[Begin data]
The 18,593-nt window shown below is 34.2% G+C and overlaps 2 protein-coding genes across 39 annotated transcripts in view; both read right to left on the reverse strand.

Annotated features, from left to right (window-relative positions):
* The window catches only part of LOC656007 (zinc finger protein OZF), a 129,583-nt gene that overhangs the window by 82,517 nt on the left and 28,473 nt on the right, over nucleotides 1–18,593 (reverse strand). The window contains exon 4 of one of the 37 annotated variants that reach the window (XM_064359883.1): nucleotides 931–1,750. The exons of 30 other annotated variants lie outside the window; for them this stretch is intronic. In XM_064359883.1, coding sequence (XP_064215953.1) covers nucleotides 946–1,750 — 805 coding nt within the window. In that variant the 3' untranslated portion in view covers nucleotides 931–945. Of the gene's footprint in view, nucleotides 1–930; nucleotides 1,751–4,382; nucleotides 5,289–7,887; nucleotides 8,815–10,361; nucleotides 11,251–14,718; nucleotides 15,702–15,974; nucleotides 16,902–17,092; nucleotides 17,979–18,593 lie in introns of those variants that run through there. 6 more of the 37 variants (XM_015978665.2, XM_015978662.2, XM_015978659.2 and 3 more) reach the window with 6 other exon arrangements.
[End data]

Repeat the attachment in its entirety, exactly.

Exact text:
The 18,593-nt window shown below is 34.2% G+C and overlaps 2 protein-coding genes across 39 annotated transcripts in view; both read right to left on the reverse strand.

Annotated features, from left to right (window-relative positions):
* The window catches only part of LOC656007 (zinc finger protein OZF), a 129,583-nt gene that overhangs the window by 82,517 nt on the left and 28,473 nt on the right, over nucleotides 1–18,593 (reverse strand). The window contains exon 4 of one of the 37 annotated variants that reach the window (XM_064359883.1): nucleotides 931–1,750. The exons of 30 other annotated variants lie outside the window; for them this stretch is intronic. In XM_064359883.1, coding sequence (XP_064215953.1) covers nucleotides 946–1,750 — 805 coding nt within the window. In that variant the 3' untranslated portion in view covers nucleotides 931–945. Of the gene's footprint in view, nucleotides 1–930; nucleotides 1,751–4,382; nucleotides 5,289–7,887; nucleotides 8,815–10,361; nucleotides 11,251–14,718; nucleotides 15,702–15,974; nucleotides 16,902–17,092; nucleotides 17,979–18,593 lie in introns of those variants that run through there. 6 more of the 37 variants (XM_015978665.2, XM_015978662.2, XM_015978659.2 and 3 more) reach the window with 6 other exon arrangements.